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Hey Forum, I have a greping issue i was hoping to get help with. I am running a large series of test scripts and the output from these scripts gets ...
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  1. #1
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    Grep Issue


    Hey Forum,

    I have a greping issue i was hoping to get help with. I am running a large series of test scripts and the output from these scripts gets put into a very large log file. I would like to grep through this file to pull out the results of only the tests that failed.

    This is an example of how the log file looks:

    ==============================================
    Test case: test_1.txt
    .
    .
    .
    The settings of the test case
    .
    .
    .
    Errors:
    verdicts....blah
    verdicts....blah
    verdicts....blah
    verdicts....blah

    ==============================================
    Test case: test_2.txt
    .
    .
    .
    The settings of the test case
    .
    .
    .

    RESULT: SUCCESS

    ==============================================


    ...And so on for several hundred tests...I only really need to see the information about the failed test cases like below:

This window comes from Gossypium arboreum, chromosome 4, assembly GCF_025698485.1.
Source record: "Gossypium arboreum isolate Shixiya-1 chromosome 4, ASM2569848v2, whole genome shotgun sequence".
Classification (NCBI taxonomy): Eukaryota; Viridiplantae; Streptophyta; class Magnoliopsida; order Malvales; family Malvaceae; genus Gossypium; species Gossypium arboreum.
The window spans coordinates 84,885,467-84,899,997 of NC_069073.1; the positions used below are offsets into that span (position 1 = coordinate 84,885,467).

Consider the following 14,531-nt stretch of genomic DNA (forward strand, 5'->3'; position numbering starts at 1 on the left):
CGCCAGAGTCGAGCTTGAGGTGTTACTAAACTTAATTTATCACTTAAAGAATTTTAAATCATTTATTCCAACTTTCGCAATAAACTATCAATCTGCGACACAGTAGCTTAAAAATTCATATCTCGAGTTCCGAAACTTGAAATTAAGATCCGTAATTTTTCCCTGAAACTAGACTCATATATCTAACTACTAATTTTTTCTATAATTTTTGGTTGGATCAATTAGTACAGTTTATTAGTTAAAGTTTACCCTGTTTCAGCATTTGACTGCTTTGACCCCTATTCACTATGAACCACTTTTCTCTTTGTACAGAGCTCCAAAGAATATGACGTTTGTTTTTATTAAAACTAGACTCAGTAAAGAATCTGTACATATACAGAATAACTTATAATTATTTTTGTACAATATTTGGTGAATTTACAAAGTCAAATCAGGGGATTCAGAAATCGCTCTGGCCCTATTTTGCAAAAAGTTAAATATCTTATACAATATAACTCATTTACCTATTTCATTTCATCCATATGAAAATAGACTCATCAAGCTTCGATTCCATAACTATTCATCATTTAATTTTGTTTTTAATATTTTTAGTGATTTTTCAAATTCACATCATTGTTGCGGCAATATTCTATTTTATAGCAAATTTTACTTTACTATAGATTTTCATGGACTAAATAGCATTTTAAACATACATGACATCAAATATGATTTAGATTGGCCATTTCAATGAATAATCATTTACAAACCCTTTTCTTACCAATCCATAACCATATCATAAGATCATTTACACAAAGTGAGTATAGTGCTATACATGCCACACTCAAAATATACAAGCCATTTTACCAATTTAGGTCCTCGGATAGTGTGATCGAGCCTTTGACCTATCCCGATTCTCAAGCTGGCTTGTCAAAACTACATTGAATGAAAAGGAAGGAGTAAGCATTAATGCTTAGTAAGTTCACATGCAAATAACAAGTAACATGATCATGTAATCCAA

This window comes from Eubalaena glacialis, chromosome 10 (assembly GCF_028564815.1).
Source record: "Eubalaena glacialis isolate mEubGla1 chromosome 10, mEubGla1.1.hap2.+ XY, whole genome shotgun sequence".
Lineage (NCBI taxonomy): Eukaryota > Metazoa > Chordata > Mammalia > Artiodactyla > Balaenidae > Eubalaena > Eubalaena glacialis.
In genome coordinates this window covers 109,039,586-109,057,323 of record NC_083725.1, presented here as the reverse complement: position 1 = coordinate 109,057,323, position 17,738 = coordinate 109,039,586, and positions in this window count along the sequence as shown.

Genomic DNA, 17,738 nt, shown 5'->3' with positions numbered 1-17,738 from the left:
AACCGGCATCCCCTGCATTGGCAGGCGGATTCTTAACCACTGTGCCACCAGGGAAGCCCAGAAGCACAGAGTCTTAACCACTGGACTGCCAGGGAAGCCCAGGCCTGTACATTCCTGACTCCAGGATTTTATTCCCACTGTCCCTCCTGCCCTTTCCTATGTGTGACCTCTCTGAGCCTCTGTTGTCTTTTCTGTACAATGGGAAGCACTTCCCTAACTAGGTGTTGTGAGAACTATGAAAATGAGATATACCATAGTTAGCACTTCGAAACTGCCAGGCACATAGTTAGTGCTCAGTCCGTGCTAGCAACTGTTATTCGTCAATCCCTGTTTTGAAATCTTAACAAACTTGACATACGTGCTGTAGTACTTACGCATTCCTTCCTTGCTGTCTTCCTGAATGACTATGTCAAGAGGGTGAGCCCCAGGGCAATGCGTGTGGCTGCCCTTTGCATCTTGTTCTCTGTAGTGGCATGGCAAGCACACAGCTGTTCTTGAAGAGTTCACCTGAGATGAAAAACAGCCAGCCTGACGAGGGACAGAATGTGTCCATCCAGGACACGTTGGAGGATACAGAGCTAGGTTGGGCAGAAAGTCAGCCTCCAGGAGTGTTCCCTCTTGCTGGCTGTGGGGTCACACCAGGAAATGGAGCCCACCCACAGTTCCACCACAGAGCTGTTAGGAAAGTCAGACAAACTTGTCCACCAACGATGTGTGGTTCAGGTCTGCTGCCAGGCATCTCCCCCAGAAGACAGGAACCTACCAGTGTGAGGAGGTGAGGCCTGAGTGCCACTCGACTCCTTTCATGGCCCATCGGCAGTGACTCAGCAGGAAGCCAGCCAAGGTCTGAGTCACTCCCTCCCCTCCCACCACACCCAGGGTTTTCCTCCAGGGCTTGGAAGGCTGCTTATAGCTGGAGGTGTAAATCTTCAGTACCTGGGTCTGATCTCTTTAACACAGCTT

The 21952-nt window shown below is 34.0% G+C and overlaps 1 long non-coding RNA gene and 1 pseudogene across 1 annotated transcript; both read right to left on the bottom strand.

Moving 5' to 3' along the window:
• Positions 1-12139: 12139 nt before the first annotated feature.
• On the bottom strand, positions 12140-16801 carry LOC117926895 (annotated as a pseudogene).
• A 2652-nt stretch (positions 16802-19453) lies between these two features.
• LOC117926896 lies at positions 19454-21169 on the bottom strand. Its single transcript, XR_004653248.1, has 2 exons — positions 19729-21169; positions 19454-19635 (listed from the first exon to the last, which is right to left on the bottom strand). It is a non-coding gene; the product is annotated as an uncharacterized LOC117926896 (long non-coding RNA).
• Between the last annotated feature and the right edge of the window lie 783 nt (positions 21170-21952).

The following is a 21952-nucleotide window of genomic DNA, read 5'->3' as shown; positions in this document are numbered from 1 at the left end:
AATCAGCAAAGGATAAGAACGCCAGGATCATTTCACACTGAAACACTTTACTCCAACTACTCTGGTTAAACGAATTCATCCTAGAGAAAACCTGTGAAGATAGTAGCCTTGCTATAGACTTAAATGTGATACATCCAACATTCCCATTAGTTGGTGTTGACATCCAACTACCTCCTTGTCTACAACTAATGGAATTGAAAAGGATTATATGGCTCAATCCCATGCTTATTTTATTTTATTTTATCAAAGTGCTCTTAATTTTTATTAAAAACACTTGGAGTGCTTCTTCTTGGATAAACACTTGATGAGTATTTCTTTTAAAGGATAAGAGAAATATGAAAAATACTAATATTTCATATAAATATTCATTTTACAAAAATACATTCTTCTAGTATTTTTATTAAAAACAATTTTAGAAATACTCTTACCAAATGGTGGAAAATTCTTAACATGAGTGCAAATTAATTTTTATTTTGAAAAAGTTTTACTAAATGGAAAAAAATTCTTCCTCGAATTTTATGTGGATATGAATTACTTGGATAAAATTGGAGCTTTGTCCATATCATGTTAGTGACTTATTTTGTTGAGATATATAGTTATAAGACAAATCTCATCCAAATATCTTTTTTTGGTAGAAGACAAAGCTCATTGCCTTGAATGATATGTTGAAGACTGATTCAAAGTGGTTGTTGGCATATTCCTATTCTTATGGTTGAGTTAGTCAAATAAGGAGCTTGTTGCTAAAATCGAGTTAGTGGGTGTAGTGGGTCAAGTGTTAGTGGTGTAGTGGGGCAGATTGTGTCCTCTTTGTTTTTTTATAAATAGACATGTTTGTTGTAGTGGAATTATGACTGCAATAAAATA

Test case: test_1.txt
    .
    .
    .
    The settings of the test case
    .
    .
    .
    Errors:
    verdicts....blah
    verdicts....blah
    verdicts....blah
    verdicts....blah


    My thinking is that it would be easiest to grep from ==== to ==== and if there is the word "Errors:" between them...but i cant seem to figure out how to do this? Is there an easy way to do this?

    Thanks.

  2. #2
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    You can do this w/awk. I'd first get the names of all the tests, then loop thru all of them, searching for each tests results, using awk's built-in range function: the range starts with the test name and ends with a line that starts with ==. here's an example:

    Code:
    #!/bin/bash
    tests=$(cat /tmp/log.txt|awk '/^Test case:/{print $3}')
    for test in $tests; do
      unset err
      printf "\nTest $test ... "
      err=$(cat /tmp/log.txt|awk "/^Test case: $test/,/^==/")
      printf "$err\n"|grep -qi error
      if [ $? -ne 0 ]; then
        echo OK
      else
        echo ERRORS!
        printf "$err\n"
      fi
    done

  3. #3
    drl
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    Hi.

    Here are two solutions using an augmented data set, data1. The first is awk, but uses the string as the Record Separator (RS). The second uses a flexible grep designed for this kind of search, cgrep. After listing the context of execution and data file, the results of the runs are displayed.
    Code:
    #!/usr/bin/env bash
    
    # @(#) s1	Demonstrate bracketed extraction, matching.
    # cgrep-home2 http://sourceforge.net/projects/cgrep/
    
    # Section 1, setup, pre-solution, $Revision: 1.2 $".
    # Infrastructure details, environment, debug commands for forum posts. 
    # Uncomment export command to run script as external user.
    # export PATH="/usr/local/bin:/usr/bin:/bin" HOME=""
    set +o nounset
    pe() { for _i;do printf "%s" "$_i";done; printf "\n"; }
    pl() { pe;pe "-----" ;pe "$*"; }